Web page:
Two bidders who sought Charlottesville’s Robert E. Lee monument have filed a protest letter, charging that the bid process to rid the city of Lee’s statue was “disastrously arbitrary” and that it resulted in a “capricious, illegal award.”
Trevilian Station Battlefield Foundation and the Ratcliffe Foundation, on behalf of its subsidiary Ellenbrook Museum, filed the letter Dec. 14. The foundations are represented by attorney Ralph Main, who also represented various Charlottesville area residents in a previous Monument Fund-backed lawsuit against the city over votes to remove the Lee and Jackson statues.
“Instead of transparent: opaque. Instead of regular and managed: improvised and lawless. Instead of careful and fair consideration: a cursory midnight discussion and preconcerted effort to flout the legislative limit on City Council’s authority,” Main wrote in the letter to the city.
The protest letter comes in response to the city council vote on Dec. 7 to accept a bid from the Jefferson School American Heritage Center to melt down the Lee statue and then commission a new piece of community art. Many hailed the council decision as visionary and the Jefferson School plan as hopeful, a way for the city to move beyond the violence and divisiveness that the Lee statue has engendered over the years.
The initial decision to remove the statue sparked the deadly white supremacist Unite The Right rally in August 2017, where anti-racism protester Heather Heyer was killed and dozens of other counter-protesters were seriously injured.
Thanks to changes to the state code and a victorious Supreme Court of Virginia appeal, Charlottesville officials in July were able to remove the Lee statue as well as a statue of Gen. Thomas “Stonewall” Jackson and statue of Meriwether Lewis, William Clark and Sacagawea.
The City Council made a historic vote just minutes after midnight on Dec. 7, unanimously granting a proposal to donate the Lee to the Jefferson School African American Heritage Center, a local Black history museum.
The statue has been in a city storage facility since its removal on July 10. The city called for proposals on what to do with the Lee statue in July and again in September. The Jefferson School submitted a proposal for the statue to be melted into ingots and transformed into a work of art that reflects the community’s values. The statue will then be given back to the city for public display. The process will include a comprehensive six-month community engagement process.
According to the bid protest letter, the award to the Jefferson School was illegal and the award/voting process violated various state and local procedures.
Main also argues that the city does not have the authority to destroy a statue, directly or indirectly, based on unsuccessful attempts in 2020 to amend the state code to allow localities to alter or destroy monuments. It remains unclear whether donating a monument to a group that wishes to destroy or alter it does indeed violate the updated state code.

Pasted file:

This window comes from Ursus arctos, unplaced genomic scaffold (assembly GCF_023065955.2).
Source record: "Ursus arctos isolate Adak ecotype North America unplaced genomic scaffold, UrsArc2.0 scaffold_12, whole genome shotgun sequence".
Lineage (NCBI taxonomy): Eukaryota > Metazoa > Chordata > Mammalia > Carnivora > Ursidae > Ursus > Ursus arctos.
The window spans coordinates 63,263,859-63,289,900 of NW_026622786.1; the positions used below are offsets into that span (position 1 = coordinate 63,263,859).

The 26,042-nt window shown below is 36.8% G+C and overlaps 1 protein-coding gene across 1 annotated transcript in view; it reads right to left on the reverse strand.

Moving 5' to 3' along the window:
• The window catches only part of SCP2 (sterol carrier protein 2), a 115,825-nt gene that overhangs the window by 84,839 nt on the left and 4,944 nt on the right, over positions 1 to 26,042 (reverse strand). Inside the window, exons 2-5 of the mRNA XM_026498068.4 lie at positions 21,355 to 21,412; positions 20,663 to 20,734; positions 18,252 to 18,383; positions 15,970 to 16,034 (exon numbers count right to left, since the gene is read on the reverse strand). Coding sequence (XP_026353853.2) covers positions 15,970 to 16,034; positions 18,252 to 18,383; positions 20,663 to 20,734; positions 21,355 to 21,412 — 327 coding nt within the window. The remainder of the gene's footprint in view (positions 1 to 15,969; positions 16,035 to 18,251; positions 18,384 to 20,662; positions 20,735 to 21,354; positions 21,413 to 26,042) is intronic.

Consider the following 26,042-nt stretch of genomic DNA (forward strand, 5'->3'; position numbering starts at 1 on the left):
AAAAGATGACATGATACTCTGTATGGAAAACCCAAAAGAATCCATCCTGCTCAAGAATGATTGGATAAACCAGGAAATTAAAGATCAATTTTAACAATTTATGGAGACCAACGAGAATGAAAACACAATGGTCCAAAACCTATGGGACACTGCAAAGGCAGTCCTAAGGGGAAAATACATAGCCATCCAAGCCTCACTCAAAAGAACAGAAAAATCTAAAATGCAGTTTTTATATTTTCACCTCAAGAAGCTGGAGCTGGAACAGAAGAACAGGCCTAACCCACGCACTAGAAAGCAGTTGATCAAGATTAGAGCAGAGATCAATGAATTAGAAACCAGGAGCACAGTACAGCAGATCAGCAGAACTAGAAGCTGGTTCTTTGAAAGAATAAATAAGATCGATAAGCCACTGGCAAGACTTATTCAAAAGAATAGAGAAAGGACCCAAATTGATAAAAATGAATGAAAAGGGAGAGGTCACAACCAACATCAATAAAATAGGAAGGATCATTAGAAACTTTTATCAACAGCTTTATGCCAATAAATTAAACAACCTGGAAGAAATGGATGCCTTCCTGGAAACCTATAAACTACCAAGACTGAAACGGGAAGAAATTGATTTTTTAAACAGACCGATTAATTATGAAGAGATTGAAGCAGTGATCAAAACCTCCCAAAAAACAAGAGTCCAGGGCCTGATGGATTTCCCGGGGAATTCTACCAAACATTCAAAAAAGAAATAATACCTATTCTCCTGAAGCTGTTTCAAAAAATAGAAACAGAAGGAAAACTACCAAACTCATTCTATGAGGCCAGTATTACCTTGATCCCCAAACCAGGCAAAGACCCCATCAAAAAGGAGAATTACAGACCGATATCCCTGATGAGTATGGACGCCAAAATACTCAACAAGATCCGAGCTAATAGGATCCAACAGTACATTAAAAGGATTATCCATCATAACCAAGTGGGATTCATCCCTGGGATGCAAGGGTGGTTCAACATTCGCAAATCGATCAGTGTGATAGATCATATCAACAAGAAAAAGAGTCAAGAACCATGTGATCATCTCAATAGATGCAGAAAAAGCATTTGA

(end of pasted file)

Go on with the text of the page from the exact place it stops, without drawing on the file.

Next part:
“Instead of winning, that offer should have been rejected,” Main writes in reference to the Jefferson School’s proposal. “The award fails, and the Lee procurement must be re-competed with only lawful offers made.”
Additionally, Main argues on behalf of the complainants that the city did not give proper notice of the resolution, thus rendering the vote “null and void.” Main also argues that the city did not follow its own policy of offering three “working days’” notice, posting the agenda item on the Friday before the Monday meeting.
Main also argues that the city council acted unlawfully due to a lack of a city manager, interim city manager or designated manager for the solicitation.
“Without executive leadership authorized to act, the city council should have postponed or canceled the orphaned solicitation,” Main wrote. “Instead it fumbled along by inertia.”
The two bidders request that the award be vacated and that the city re-open the statue up for bids.
Andrea Douglas, director of the Jefferson School, said the organization had no comment at this time.
City attorney Lisa Robertson and a spokesman for the city did not respond to a request for comment.
However, a 2014 document authored by Robertson does shed some light on what is likely to happen next. In the document, titled “The Virginia Public Procurement Act: A Guide for Public Officials,” Robertson outlines various procurements processes, including protests of contract awards.
Citing the Virginia Public Procurement Act, or VPPA, Robertson wrote that a disappointed contractor may protest a contract awarded to another bidder via written protest submitted to the public body within 10 days of the award or announcement of the decision to award.
Within 10 days of the receipt of a protest, a public body must render its written decision, Robertson wrote, and thereafter a protester has 10 days to initiate an appeal.
“VPPA does not require a public body to delay a contract award for the period allowed to a bidder to protest,” Robertson wrote. “However, in the event that a timely protest is received, or if legal action is timely filed, no further action to award the contract may be taken unless there is a written determination that proceeding without delay is necessary to protect the public interest, or the bid or offer would expire.”
Based on the language of the VPPA, it appears Charlottesville will need to respond to the bid protest letter within 10 days, placing the deadline right around Christmas.